• Monitoring and comparing the claiming profiles of health professionals to identify inconsistencies. This is commonly done by statistical analysis and algorithmic “bot” searching for outliers within any particular speciality or stream of medicine;
  • Identifying unusual patterns of item usage and item combinations;
  • Identifying and applying patterns learned from previous cases of non-compliance; and
  • Investigating tip offs.

Perhaps the biggest change in recent times is the rise in identification of audit targets based on algorithms developed around “normal” billing patterns for particular specialties and practices.

If a Doctor or practice has billing patterns a number of standard deviations outside of what is generally considered “normal” for the type of medicine being practiced, it can cause that doctor or practice to be flagged for audit.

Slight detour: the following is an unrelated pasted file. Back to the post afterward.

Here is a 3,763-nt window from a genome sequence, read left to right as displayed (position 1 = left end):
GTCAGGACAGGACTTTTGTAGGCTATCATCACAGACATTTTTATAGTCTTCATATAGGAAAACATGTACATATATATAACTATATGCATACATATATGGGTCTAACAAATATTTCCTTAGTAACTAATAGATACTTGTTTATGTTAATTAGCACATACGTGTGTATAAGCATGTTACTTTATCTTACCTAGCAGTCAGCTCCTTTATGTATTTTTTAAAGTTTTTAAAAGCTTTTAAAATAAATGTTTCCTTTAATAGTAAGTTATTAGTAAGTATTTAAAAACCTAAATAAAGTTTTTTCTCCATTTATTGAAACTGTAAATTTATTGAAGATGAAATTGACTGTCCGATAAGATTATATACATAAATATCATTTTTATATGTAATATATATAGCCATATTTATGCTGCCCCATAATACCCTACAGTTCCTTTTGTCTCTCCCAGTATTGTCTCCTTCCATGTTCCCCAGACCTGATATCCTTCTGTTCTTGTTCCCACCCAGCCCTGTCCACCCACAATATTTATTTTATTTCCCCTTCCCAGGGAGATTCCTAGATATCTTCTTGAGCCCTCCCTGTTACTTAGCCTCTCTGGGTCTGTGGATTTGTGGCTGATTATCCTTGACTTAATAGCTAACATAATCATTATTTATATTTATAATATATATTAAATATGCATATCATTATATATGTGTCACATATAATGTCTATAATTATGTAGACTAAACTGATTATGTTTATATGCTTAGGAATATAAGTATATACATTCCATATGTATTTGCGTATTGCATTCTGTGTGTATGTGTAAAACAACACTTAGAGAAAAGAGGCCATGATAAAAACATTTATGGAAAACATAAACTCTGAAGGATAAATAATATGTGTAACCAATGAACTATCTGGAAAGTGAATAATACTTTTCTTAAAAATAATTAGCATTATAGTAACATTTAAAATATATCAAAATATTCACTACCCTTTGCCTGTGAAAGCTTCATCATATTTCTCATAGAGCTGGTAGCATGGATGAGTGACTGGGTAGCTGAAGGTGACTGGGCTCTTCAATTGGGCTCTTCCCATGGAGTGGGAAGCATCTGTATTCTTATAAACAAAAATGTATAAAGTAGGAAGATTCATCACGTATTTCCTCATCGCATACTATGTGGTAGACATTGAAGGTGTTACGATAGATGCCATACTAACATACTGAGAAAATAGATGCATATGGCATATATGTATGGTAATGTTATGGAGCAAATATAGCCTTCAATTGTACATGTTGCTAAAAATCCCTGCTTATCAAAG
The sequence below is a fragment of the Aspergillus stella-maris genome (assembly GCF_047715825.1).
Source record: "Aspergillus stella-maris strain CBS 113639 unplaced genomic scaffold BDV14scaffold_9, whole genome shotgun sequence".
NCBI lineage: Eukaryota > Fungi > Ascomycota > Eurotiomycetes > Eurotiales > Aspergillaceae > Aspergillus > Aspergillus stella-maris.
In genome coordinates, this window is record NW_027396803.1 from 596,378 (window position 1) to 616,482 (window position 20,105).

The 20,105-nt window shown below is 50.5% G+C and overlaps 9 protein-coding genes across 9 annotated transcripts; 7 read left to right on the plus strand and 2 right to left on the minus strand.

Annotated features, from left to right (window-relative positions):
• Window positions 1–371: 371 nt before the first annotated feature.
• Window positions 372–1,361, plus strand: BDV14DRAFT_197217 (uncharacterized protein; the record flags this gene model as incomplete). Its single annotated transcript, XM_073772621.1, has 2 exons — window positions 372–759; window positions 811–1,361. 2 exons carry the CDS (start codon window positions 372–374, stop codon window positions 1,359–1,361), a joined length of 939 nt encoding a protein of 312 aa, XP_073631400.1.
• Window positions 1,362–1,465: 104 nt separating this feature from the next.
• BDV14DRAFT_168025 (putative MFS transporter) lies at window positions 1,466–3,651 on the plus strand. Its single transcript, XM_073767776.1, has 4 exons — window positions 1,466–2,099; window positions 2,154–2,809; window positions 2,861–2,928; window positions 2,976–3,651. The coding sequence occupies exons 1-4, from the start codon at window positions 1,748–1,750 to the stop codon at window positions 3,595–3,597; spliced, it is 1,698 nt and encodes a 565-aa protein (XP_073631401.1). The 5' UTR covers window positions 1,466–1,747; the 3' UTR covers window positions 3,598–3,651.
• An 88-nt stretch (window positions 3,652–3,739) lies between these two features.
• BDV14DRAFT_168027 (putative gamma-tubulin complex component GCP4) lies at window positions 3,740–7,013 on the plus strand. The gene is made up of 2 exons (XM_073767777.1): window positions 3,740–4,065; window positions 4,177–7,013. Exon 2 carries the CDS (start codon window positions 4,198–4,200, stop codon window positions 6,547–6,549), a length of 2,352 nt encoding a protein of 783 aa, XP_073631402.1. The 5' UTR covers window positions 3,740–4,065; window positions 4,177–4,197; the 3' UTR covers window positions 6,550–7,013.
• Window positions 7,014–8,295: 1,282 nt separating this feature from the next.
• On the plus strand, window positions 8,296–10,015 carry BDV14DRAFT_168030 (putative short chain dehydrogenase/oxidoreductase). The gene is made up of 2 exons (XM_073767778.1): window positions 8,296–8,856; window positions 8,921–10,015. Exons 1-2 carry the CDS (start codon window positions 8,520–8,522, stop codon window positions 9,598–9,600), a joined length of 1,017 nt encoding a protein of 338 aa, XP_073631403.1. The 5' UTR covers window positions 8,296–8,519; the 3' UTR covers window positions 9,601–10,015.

In some cases, the Doctor or practice will not be doing anything wrong and may simply have developed efficient systems or unique methodologies which allow them to practice very efficiently, but in those instances, practices will need strong records and the ability to demonstrate exactly how their practice is managed. If speed is coming at the cost of inadequate record keeping or patient record management, this can be a recipe for disaster.

Strict billing protocols and policies and procedures are required for all medical practitioners and practices including support staff that attend to patient billing on behalf of providers or the practice.